Temperamentally the French were an entirely different people from the English. Freemasonry to be acceptable to the French had to be noble, not professional; mystic rather than scientific. England sought the dignity in Masonry, France the bizarre. In England, it was the trowel: in France, the sabre in the many new degrees added by the French.

In spite of ban of King, in spite of Papal Bull, Freemasonry during the last quarter of the 18th century became soundly entrenched as a part of the social life of all France, not, however, as a body cooperating with the State as in England, but more as a personal adventure. Its presence could be detected everywhere; in Parliament, in the army, in the monasteries, in school and at court. As in England, its leadership generally remained in the hands of the high nobility. Ten of the most influential aristocratic dynasties of France were engaged in spreading the Masonic message. Here, too, as in England, men were called upon to study this new religion of Freemasonry, which was reported to be older, more beautiful, more philosophic than any of the organized churches.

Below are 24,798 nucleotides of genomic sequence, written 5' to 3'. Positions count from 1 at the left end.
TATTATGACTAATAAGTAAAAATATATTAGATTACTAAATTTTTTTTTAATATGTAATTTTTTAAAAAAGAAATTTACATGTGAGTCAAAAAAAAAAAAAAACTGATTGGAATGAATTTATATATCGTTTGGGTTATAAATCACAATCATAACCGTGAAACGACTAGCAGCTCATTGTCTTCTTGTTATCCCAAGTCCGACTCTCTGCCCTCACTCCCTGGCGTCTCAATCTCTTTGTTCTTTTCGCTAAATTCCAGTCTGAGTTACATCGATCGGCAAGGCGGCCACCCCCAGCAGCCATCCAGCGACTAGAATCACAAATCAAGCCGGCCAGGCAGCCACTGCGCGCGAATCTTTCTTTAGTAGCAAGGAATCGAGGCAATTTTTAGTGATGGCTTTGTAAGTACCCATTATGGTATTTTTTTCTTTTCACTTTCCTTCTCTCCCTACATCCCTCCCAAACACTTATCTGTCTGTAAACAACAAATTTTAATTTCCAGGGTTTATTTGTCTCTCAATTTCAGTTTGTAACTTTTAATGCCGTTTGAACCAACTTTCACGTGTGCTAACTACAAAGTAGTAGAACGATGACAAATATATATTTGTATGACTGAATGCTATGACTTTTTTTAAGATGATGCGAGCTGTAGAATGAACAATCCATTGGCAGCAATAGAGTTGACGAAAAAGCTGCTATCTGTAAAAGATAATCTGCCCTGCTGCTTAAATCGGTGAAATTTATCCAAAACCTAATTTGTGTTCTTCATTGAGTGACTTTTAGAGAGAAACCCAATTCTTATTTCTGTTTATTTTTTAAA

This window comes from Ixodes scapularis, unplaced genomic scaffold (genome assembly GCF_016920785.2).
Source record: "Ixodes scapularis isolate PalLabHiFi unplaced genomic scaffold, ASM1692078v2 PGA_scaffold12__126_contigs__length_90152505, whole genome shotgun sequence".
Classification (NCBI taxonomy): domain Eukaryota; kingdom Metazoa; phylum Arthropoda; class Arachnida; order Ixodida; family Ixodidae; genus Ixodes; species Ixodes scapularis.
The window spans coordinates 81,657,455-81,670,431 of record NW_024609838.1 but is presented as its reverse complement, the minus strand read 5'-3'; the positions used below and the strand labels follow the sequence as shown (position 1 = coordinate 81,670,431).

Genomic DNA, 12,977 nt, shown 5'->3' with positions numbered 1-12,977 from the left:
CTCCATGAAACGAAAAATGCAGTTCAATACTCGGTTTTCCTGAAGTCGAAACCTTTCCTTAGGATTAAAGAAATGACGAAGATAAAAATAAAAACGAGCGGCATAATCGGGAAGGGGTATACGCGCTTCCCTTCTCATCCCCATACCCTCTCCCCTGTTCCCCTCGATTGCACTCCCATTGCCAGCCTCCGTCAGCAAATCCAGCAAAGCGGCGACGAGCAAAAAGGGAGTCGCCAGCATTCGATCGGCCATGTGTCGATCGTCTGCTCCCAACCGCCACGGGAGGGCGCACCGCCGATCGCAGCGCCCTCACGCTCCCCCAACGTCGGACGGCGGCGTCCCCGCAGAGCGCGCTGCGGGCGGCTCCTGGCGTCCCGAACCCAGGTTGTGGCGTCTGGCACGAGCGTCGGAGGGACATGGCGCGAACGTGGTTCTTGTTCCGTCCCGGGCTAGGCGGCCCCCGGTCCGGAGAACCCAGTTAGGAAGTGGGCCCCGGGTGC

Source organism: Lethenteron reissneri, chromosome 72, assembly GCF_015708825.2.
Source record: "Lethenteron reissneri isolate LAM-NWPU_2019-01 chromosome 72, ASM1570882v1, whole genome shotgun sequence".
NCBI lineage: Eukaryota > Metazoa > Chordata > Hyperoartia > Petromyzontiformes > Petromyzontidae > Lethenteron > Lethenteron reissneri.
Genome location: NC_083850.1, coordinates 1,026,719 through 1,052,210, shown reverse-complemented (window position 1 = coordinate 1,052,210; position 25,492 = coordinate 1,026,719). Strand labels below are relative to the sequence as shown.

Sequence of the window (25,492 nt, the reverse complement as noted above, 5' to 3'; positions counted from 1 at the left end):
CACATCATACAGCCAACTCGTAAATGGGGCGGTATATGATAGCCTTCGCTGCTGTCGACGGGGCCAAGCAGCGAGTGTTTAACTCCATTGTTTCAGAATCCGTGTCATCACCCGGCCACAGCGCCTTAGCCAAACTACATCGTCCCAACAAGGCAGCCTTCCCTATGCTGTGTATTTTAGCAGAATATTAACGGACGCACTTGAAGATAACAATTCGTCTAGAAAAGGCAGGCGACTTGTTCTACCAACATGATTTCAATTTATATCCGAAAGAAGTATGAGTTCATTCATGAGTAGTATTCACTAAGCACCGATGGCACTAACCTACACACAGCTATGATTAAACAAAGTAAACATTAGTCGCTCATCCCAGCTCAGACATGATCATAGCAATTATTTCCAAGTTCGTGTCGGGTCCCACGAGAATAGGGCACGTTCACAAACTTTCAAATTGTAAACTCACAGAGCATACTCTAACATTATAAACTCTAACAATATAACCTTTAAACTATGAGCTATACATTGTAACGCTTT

For centuries French classes had been separated by old prejudices and habits. Every few miles the traveler found himself in a different atmosphere. where habits, dialects and social customs had changed. Each province, each city, had its own measurements, its own justice, its own points of view. Freemasonry, alone, remained everywhere the same and everywhere welcomed its children without prejudice as to country, race or religion. Instead of the old spirit of class which had formerly bound together all of the noblemen of France, Freemasonry organized and substituted a good-fellowship which broadened to include all ranks and estates. This it was that made it the greatest social force of the century.